I recently reconnected with an old friend from a few years back when I moved back down to Thornton. I wasn’t as far down the beer hole back when I last saw him, so he had a lot of questions about my new career and passion. Eventually, I asked him, “what beers do you usually like, any craft beers?”. When he responded “I’ve had Shiner Bock, I liked that”, I understood just how little craft beer he had been exposed to, despite living less than a mile from award winning Echo Brewing Company. When a craft beer fest came up, and none of my other writers were unable to attend with me, I figured this was the perfect chance to share my world with him. Beer fests are great opportunities for those new to the world of beer. There are tons of different styles, pours are small, and if you don’t like it, there is probably a dump bucket around.
If you have some newbie craft beer friends, here is a guide to taking them to their first beer festival
1) Find a Fun Component: Matt is a foodie, so I knew I could convince him to attend this years Chef N Brew festival with me. Each brewery was paired with a restaurant that offered one or two dishes to pair with the beer. He was all over it. Even if he didn’t want to try the beer (we found out real quick that he was not a fan of hops), he still wanted to down the dish. There are tons of fests that have additional components, everything from food and music, to curling tournaments, are offered along beer samples.
2) Translate: When the brewer looks at your newbie friend and says “This is our new saison, fermented in traditional style in open vats and we also added coriander and lavender late in the boil before running it through a hop back then dryhopped it on sapphire hops before barrel aging it in white wine barrels” be ready to run interference to stop them from running for the door. While this is information beer geeks want and crave, the average person has no flipping idea what the hell you are talking about. A simple “this is a saison, a lighter belgian style beer traditionally made on farms, and can have spices or herbs added” will suffice. Really, all they want to know right now is if it tastes good to them or not.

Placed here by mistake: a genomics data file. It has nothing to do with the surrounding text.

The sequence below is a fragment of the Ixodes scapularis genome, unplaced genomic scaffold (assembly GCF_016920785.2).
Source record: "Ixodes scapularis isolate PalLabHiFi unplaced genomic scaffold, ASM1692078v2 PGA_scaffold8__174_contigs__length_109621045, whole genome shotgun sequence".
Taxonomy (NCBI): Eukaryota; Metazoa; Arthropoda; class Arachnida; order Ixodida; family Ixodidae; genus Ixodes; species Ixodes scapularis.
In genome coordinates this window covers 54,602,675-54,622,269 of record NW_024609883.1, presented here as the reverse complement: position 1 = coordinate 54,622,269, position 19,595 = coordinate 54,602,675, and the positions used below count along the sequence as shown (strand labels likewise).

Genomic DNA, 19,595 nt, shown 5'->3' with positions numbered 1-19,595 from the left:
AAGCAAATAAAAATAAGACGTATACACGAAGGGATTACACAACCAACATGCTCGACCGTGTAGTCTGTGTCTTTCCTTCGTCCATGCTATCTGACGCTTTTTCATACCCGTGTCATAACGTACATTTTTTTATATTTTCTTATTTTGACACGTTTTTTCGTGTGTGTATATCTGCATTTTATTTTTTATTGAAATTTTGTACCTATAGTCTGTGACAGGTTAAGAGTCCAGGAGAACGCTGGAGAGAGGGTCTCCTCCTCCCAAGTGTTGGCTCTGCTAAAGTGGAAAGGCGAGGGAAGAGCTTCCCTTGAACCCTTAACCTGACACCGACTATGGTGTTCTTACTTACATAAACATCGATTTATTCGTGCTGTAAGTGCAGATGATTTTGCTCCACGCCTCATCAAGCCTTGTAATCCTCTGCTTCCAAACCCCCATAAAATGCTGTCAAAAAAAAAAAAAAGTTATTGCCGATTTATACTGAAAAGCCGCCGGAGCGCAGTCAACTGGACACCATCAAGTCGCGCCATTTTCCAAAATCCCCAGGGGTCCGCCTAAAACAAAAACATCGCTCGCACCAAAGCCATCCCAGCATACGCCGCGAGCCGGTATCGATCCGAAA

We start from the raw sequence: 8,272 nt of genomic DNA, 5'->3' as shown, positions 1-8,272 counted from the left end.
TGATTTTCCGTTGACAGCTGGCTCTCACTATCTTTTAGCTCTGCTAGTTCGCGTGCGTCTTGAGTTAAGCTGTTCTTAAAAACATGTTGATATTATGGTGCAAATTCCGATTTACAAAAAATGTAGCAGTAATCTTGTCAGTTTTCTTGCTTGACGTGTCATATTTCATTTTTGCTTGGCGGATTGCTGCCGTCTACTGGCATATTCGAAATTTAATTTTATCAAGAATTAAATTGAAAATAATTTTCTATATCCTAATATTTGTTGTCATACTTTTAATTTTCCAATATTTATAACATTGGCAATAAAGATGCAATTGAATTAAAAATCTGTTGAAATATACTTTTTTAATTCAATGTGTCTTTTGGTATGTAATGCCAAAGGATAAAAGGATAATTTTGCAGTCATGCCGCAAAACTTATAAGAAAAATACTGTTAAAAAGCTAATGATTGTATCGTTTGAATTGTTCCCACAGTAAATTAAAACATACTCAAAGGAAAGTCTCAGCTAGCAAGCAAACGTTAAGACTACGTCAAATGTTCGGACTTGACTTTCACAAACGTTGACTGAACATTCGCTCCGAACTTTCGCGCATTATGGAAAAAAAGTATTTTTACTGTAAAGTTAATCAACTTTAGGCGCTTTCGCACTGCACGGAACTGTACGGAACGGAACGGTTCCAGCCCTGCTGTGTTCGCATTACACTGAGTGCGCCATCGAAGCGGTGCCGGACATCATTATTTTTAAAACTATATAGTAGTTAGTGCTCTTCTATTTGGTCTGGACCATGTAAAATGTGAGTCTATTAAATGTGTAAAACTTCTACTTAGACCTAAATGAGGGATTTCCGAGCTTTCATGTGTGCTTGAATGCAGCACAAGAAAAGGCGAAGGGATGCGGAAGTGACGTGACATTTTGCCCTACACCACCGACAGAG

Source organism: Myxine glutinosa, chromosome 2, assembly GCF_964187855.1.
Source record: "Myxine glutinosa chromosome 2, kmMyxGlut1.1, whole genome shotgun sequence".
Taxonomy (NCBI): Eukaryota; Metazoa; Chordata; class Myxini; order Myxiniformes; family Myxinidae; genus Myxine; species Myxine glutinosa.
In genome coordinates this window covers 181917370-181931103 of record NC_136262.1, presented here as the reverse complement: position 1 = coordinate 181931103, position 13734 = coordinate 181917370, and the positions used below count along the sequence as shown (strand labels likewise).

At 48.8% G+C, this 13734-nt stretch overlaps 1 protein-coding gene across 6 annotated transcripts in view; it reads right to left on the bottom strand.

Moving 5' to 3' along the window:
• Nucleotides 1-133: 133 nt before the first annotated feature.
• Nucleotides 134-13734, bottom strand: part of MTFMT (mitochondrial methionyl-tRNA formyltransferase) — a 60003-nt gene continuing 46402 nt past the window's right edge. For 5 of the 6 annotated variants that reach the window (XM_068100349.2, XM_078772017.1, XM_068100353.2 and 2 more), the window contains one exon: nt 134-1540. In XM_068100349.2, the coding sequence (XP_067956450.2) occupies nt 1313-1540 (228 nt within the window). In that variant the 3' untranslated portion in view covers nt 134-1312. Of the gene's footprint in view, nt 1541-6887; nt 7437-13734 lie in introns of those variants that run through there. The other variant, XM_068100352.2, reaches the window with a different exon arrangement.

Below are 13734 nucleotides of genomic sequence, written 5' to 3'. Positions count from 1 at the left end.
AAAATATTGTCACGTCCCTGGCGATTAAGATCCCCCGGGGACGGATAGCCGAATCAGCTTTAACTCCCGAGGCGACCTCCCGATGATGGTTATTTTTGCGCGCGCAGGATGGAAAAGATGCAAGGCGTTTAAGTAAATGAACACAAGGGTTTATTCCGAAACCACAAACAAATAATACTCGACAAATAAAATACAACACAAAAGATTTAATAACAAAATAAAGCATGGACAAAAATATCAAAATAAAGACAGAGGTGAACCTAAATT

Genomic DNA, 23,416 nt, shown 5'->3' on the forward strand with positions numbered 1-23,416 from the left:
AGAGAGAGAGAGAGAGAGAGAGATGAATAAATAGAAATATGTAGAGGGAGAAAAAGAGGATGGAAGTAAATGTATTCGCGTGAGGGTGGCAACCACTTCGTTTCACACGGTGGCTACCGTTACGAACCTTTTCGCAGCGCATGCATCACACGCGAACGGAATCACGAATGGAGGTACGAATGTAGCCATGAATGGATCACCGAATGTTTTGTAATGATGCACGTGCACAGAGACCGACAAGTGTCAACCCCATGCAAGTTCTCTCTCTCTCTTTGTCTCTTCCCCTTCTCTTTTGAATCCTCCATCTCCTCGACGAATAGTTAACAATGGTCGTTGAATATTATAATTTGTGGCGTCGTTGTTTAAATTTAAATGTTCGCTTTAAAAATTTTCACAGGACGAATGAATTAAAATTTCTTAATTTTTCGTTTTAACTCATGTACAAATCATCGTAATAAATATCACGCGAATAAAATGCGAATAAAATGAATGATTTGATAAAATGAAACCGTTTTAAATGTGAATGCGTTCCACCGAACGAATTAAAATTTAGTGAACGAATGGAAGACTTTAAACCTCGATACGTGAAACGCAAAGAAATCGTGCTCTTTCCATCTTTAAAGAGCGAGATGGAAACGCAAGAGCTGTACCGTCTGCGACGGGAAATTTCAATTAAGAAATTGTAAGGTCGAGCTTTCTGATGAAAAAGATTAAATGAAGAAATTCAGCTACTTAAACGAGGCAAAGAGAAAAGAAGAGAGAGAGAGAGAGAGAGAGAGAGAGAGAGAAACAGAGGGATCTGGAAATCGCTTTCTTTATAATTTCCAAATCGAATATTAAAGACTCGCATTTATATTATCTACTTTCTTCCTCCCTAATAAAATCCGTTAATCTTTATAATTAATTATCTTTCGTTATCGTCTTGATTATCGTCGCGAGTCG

3) Get the VIP treatment: If VIP tickets are available, get them. Going in an hour earlier than most attendees will give your newbie a chance to get a grasp of how fests work without the crazy crowds that can easily be overwhelming. Give them a run down of typical etiquette for beer fests so they know what to expect. Don’t forget to remind them that if they don’t like a beer they can dump it, and no one will be offended. By the time general admission doors open, they will be a pro. Plus, you can take solace in knowing you are not with a group of bros or hipsters who insist on standing RIGHT IN FRONT of the booth drinking and eating their samples (and getting seconds) so no one else can get to them, because you taught your newbie well.
4) Meet People: Introduce your newbie to your craft friends. Make a point to show how a beer fest can be a gathering of amazing people. Strike up conversations with brewers. Telling the brewer “It’s my friends first beer fest! What would you recommend?”, might help you avoid #2 and also help them get a real personal connection to why you are all there.
5) Follow Up: Take note of beers or breweries they enjoyed. Grab stickers or free beer coupons from the table. Make a plan to visit one of these breweries soon. While only a couple of the breweries beers were available at the event, many more will be available in the taproom. Seeing the taproom and having a beer they enjoyed there will surely send them down the wonderful rabbit hole of beer. Or at least we hope.
I apologize for the lack of photos, and descriptions of the food pairings in this post. after a solid 10 year record, I lost my phone for the first time 😦